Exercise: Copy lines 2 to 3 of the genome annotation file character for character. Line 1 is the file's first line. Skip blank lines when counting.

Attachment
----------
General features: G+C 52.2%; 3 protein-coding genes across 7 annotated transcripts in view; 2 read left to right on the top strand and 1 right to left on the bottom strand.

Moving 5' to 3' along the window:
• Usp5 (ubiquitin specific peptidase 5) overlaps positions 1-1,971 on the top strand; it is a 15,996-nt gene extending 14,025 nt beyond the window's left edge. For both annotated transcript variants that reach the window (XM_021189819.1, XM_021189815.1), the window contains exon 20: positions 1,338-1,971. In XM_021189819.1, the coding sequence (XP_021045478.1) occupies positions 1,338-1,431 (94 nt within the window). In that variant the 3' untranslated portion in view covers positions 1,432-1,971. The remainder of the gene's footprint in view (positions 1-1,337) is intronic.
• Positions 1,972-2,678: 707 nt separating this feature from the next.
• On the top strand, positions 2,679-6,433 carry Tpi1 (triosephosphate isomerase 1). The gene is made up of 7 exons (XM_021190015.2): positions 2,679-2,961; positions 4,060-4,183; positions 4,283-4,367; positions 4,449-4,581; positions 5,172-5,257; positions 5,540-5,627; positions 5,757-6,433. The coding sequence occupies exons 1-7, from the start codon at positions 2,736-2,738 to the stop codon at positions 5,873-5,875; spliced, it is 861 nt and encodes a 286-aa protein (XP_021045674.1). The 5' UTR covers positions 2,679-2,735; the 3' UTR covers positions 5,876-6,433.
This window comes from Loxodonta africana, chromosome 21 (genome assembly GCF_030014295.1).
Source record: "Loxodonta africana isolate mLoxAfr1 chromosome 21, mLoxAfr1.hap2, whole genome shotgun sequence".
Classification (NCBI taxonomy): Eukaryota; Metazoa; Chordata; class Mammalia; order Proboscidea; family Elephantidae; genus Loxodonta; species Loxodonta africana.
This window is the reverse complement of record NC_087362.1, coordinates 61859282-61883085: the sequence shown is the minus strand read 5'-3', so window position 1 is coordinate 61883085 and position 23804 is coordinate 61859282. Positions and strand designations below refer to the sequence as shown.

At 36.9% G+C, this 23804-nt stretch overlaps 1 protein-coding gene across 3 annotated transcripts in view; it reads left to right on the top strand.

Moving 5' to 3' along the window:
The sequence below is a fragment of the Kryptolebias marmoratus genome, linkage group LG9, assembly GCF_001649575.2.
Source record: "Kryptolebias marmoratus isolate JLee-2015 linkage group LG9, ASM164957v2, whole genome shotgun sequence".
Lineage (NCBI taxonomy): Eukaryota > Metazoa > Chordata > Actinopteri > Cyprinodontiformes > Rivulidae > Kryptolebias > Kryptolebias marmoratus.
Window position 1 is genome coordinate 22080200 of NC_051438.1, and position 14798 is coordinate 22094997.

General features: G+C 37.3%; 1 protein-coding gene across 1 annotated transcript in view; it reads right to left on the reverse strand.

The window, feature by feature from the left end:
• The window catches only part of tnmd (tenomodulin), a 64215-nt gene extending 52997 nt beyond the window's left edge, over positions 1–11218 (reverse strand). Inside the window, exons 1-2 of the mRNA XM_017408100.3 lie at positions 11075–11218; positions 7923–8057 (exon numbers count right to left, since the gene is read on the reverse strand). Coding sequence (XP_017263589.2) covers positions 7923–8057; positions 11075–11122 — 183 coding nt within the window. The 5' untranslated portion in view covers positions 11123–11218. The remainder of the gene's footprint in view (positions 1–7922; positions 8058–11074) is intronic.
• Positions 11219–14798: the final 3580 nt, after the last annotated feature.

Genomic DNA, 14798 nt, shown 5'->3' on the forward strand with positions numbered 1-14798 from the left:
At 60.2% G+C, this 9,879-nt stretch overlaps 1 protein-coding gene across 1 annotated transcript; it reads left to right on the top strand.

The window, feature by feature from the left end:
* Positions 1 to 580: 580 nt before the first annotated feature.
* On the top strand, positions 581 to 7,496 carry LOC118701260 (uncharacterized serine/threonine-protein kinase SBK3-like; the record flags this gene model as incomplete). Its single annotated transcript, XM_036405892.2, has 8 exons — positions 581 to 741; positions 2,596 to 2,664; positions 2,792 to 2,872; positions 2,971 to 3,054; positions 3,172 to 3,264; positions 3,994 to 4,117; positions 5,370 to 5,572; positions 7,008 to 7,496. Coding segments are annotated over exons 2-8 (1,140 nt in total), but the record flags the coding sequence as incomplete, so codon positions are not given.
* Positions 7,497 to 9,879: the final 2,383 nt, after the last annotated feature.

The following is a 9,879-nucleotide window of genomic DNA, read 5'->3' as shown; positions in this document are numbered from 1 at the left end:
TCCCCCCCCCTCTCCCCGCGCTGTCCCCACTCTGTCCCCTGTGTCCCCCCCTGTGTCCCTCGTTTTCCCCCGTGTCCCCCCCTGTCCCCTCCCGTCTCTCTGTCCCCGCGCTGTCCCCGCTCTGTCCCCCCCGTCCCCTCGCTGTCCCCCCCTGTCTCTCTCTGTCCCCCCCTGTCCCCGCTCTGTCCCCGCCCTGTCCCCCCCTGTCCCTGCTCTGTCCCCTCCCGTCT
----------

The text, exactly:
Moving 5' to 3' along the window:
• Usp5 (ubiquitin specific peptidase 5) overlaps positions 1-1,971 on the top strand; it is a 15,996-nt gene extending 14,025 nt beyond the window's left edge. For both annotated transcript variants that reach the window (XM_021189819.1, XM_021189815.1), the window contains exon 20: positions 1,338-1,971. In XM_021189819.1, the coding sequence (XP_021045478.1) occupies positions 1,338-1,431 (94 nt within the window). In that variant the 3' untranslated portion in view covers positions 1,432-1,971. The remainder of the gene's footprint in view (positions 1-1,337) is intronic.